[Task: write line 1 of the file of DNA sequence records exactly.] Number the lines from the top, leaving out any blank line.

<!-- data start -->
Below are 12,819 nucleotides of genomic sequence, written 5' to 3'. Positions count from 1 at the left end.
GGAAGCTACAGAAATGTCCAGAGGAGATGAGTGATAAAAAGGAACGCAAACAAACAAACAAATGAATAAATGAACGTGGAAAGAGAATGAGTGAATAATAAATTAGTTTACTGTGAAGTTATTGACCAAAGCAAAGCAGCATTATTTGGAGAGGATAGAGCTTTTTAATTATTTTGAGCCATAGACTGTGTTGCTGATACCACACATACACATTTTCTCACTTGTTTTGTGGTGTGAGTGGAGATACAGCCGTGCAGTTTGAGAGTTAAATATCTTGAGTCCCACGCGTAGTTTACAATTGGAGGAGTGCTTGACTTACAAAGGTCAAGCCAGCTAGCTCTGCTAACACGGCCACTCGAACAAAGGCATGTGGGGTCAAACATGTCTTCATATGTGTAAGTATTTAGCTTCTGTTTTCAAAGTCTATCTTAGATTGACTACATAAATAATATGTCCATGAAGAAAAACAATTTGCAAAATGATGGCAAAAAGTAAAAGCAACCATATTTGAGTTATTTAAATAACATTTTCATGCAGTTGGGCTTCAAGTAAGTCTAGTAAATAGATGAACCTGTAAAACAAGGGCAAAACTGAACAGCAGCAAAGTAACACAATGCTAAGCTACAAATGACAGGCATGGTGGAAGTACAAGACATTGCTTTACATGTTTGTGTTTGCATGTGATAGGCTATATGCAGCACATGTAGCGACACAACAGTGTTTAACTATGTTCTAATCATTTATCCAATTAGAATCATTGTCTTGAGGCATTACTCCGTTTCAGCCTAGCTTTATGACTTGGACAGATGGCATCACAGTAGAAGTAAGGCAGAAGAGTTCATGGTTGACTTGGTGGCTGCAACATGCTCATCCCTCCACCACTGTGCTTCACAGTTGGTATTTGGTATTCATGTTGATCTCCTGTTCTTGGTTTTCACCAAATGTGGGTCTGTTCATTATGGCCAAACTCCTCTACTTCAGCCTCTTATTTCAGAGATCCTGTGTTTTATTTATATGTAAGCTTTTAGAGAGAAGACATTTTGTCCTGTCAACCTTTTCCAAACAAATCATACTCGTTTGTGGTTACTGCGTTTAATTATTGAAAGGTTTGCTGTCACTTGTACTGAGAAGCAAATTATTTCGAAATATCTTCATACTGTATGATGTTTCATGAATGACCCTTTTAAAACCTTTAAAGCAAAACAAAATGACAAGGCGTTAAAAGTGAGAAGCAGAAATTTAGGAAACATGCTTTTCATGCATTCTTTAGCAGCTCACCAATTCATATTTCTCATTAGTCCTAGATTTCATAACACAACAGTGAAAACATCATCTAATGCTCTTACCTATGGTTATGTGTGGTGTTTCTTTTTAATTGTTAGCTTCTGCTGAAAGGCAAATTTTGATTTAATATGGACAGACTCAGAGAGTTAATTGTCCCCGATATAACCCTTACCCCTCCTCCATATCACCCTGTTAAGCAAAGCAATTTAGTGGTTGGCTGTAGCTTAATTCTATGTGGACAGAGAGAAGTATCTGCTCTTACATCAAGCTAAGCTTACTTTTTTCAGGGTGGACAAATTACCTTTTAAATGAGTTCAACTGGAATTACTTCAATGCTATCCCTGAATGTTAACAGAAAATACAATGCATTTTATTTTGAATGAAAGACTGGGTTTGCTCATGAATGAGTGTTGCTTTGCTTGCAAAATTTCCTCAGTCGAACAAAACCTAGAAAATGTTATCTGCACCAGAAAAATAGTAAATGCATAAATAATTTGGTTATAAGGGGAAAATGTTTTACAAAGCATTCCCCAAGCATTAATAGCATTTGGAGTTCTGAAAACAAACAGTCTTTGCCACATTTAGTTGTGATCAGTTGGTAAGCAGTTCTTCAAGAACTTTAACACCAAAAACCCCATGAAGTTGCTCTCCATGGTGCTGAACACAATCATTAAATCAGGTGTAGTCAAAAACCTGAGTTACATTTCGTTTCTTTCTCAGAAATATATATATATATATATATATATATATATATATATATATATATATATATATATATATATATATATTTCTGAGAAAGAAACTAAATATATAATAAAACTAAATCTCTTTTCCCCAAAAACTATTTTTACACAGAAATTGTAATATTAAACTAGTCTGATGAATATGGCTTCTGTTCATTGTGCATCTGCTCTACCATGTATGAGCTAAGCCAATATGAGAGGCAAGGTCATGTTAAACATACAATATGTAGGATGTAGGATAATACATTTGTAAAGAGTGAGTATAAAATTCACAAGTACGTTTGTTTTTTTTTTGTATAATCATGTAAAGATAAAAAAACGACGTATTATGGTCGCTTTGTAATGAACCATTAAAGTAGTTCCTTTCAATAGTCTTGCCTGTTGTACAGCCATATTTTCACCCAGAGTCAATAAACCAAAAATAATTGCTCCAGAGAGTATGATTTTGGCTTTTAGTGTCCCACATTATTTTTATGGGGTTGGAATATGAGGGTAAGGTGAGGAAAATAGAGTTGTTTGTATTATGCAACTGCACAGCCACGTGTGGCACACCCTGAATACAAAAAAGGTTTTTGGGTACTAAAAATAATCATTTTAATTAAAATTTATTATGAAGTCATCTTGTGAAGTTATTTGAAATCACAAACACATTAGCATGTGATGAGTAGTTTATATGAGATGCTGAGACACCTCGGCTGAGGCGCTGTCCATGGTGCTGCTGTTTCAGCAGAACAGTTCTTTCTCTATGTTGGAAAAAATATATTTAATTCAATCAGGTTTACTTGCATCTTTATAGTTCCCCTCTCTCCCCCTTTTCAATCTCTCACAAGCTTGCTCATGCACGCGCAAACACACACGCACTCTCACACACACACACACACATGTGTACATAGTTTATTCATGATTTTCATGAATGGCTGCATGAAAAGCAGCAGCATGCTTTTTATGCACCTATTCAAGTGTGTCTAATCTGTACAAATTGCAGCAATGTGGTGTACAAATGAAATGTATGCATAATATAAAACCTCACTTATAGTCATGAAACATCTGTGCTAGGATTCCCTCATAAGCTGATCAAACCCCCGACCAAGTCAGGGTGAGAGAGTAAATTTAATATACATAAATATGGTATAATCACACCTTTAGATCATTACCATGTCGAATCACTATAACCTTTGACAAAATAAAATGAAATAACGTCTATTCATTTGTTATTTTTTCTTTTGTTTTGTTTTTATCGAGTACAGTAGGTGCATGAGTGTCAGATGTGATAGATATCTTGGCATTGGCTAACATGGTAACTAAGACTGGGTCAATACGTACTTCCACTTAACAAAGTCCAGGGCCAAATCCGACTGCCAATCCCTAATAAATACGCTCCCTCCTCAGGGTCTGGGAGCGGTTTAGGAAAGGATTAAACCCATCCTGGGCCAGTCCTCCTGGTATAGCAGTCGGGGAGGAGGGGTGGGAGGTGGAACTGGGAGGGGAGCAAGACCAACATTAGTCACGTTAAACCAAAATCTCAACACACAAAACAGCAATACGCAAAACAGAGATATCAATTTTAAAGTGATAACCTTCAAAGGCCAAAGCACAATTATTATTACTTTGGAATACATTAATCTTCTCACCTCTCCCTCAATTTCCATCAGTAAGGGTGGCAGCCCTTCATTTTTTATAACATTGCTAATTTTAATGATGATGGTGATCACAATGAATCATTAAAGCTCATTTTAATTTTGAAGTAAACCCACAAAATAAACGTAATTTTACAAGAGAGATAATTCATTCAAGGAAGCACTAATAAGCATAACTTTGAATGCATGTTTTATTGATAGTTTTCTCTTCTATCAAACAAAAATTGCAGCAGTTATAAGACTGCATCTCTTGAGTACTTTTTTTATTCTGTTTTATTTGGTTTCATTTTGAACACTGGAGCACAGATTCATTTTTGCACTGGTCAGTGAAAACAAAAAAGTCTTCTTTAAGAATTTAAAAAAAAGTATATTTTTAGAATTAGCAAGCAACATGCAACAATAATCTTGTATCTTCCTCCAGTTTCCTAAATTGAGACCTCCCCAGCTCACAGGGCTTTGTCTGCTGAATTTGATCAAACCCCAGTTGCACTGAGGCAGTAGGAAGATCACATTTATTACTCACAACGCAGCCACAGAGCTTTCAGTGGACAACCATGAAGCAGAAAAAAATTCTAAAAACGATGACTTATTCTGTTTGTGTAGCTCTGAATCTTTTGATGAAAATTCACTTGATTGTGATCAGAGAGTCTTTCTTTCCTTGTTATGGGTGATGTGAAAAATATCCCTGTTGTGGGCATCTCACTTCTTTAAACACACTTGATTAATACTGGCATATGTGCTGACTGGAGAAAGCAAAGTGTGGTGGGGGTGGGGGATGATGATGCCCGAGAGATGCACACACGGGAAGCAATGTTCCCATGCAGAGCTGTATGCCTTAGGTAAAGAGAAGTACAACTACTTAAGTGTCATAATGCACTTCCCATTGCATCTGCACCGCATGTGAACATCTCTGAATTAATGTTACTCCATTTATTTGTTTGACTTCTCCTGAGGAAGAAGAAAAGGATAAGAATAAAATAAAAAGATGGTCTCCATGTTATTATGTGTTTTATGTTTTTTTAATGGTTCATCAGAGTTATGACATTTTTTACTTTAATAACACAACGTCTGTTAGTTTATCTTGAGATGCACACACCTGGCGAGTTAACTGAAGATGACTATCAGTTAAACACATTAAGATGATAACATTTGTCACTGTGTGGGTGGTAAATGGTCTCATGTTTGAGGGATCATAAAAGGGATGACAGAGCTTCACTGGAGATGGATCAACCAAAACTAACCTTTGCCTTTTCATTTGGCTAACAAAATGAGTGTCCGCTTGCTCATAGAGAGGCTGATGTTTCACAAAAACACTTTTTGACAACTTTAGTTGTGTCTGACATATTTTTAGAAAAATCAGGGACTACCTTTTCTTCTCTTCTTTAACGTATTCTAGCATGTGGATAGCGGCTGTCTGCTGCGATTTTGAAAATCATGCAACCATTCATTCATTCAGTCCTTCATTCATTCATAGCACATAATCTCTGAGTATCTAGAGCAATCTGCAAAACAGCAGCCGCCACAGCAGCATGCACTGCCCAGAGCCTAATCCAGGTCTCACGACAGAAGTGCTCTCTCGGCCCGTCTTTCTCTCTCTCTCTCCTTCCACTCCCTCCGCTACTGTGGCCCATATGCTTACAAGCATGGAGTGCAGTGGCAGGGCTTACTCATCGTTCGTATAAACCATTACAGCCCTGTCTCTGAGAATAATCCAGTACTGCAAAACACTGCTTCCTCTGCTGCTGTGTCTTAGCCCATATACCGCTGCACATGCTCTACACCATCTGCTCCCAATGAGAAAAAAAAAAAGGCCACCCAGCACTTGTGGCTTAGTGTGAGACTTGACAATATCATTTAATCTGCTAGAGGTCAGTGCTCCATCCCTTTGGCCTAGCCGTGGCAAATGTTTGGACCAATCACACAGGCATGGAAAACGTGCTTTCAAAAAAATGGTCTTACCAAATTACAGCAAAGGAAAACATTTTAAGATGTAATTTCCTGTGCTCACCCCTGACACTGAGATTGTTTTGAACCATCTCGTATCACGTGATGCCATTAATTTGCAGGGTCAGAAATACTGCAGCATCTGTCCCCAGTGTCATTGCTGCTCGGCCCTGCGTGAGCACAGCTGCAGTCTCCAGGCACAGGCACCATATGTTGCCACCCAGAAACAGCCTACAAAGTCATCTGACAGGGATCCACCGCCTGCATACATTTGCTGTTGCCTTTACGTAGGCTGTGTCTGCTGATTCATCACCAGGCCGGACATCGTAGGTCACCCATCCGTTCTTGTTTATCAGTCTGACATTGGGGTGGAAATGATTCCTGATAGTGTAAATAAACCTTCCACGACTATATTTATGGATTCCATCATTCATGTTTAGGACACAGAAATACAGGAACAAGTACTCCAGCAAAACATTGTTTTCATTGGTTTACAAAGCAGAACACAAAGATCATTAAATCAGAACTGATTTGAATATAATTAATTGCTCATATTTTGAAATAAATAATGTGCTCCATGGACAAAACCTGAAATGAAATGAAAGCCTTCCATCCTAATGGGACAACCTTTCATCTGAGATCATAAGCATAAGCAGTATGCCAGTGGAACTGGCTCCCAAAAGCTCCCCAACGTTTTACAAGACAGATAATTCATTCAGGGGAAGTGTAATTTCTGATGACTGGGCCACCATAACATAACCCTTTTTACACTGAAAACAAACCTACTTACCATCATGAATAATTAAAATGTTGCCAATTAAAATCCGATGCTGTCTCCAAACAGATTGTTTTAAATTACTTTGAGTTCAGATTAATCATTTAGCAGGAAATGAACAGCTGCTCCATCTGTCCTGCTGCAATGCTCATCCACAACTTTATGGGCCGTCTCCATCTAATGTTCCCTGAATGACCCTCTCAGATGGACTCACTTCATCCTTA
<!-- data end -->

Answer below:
Below are 12,819 nucleotides of genomic sequence, written 5' to 3'. Positions count from 1 at the left end.